Mercier, Pascal - 'Perlmann's Silence' (translated by Shaun Whiteside)
"It wasn't stage fright. It wasn't the fear of suddenly staring into the audience or straight ahead at the lectern and having forgotten everything. He had suffered from that idea in the past, but it had been over a long time ago. It was something else, something that he had only recognised after a long time and with quiet horror: the very precise feeling that he had nothing to say."
Philip Perlmann is a middle-aged Professor of Linguistics at the forefront of his subject who has been persuaded to head a research seminar in a small seaside town near Genoa during October and November. His wife, a photographer, was eager to accompany him; to catch the early winter light of Italy - they could travel together to Pisa or Florence. But now Perlmann sits in the seaside hotel waiting for the arrival of his fellow academics and longs to escape. His wife is dead, killed in an accident in January, and Perlmann does not want to be here leading a seminar and preparing his own study paper. As his colleagues arrive one by one, Perlmann spends precious working time continuing his study of Russian, a passion which connects him to his dead wife. He grows to understand that he has nothing more to say on the subject of linguistics, but admitting so to his colleagues would be professional suicide.
Nevertheless Perlmann ignores the question of his own thesis and moves on from Russian grammar to an attempt to translate the paper of a Russian colleague, Leskov, who has been unable to obtain an exit visa to attend the seminar. The days pass and Perlmann is paralysed by the conflict between his disengagement from his subject and his fear of his colleagues' contempt. He becomes obsessed with his translation of Leskov's theoretical paper concerning the role of language in the formation of memories. As his own contribution deadline approaches, Perlmann withdraws, he disintegrates mentally and physically, and when there is no time left for him to produce a research paper, Perlmann considers presenting Leskov's work as his own. Having taken irrevocable steps to do so, Perlmann is mortified to receive a telegram from Leskov informing him that he has after all obtained a visa and will be arriving in the next day or so. The obsessed and broken Perlmann considers the murder of Leskov to be his only possible course of action if he is to preserve his, Perlmann's, own identity as the author of this paper on memory and language.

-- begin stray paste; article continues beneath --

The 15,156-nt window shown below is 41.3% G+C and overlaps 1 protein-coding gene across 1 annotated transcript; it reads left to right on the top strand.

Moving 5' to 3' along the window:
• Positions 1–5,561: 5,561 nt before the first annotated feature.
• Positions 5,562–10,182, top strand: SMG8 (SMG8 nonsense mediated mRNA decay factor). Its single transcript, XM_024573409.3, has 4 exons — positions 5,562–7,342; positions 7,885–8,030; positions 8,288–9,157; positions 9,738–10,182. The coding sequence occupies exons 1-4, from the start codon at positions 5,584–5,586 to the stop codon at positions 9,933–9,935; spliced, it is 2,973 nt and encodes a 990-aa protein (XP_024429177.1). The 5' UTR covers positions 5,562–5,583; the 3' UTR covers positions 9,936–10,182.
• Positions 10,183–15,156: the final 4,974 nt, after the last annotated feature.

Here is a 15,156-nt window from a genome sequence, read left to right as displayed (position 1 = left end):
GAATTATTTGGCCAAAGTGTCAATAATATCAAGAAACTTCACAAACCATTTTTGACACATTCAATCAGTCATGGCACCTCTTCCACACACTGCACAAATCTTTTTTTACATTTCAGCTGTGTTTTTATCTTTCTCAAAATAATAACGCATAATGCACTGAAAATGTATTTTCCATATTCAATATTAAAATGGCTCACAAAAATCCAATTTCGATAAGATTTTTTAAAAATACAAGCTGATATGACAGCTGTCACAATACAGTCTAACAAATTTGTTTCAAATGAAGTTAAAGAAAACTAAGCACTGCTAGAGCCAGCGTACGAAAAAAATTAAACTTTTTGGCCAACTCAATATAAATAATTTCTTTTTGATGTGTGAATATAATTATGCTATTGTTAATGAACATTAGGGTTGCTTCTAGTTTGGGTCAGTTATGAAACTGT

Published (in German) in 1995, PERLMANN'S SILENCE was written before Pascal Mercier's successful novel NIGHT TRAIN TO LISBON which was published in English translation in 2008. Perhaps due to the success of that book we now have a translation of PERLMANN'S SILENCE by Shaun Whiteside, who is an excellent choice for this novel set in linguistic academia, having previously translated works by Nietzsche and Freud.
PERLMANN'S SILENCE is not a crime thriller as such and I don't recommend it as a quick, thrilling read. It is a novel – and at 600 pages plus – a long one. I had to slow down, concentrate, and allow myself to be absorbed into PERLMANN'S SILENCE with its academic setting and a central character obsessed with translating a research paper. But I like language and I like a bit of philosophy. Once I put aside "crime thriller" expectations I found this a successful and absorbing book in which Mercier draws a detailed study of an isolated and grieving man, Perlmann, who disintegrates both mentally and physically in the face of his own "silence". This is a silence which encompasses his inability to speak about himself or to communicate his feelings (he constantly urges himself to be "laconic" and lies about his past); his disengagement from his subject; and also his contemplation of death which he refers to as "silence". Being both contemptuous of his academic colleagues whilst also fearing their ridicule, Perlmann's "silence" propels him down a chaotic path towards the absurd argument that he has no option but to commit murder. I said earlier that this book is not a crime thriller in the conventional sense, but I found genuine suspense in Perlmann's journey; in his frantic planning and rehearsal attempts, his second-guessing and indecision which cause him to lurch from calm to impetuous action. Ultimately he hurtles towards his planned crime accompanied by a chain of events of almost farce proportions, albeit a Woody Allen farce.
PERLMANN'S SILENCE has perhaps not received as good a reception as NIGHT TRAIN TO LISBON, but I enjoyed it and found it to be a well written and original book about language and memory and how one man's emptiness and loss of "self" leads him into chaos and into planning the extreme act of murder. It may not end as you wish it to but that too is the nature of PERLMANN'S SILENCE.
Lynn Harvey, England
More European crime fiction reviews can be found on the Reviews page.